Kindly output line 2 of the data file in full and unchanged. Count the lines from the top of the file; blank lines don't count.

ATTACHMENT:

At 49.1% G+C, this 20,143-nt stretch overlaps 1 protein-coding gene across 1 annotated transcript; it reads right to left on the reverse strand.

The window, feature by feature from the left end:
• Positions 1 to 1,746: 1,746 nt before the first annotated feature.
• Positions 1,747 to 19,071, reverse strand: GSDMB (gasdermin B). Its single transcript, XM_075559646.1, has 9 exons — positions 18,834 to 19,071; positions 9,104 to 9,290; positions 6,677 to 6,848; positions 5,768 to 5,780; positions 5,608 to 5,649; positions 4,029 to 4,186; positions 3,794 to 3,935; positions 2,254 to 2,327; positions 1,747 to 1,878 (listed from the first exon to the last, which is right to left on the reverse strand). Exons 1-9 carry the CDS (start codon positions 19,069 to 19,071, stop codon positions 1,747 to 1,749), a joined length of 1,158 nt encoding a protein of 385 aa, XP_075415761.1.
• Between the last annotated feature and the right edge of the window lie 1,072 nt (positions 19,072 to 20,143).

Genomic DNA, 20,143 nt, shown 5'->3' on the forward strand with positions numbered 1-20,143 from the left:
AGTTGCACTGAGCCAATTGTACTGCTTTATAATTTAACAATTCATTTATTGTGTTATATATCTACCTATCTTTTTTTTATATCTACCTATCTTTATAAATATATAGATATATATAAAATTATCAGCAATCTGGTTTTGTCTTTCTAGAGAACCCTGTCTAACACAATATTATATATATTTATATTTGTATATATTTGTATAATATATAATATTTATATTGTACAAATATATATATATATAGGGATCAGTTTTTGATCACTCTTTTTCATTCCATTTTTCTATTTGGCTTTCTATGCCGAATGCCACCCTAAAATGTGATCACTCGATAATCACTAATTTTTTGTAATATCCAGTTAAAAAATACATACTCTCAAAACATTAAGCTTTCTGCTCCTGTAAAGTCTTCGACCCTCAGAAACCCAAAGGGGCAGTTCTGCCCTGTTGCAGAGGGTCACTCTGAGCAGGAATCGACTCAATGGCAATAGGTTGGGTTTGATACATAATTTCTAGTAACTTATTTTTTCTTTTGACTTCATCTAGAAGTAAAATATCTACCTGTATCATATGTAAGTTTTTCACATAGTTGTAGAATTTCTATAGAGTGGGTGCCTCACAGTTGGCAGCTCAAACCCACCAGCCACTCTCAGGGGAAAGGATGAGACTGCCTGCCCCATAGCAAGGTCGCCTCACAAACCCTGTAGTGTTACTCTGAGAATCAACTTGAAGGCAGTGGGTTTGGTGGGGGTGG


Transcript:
The window, feature by feature from the left end: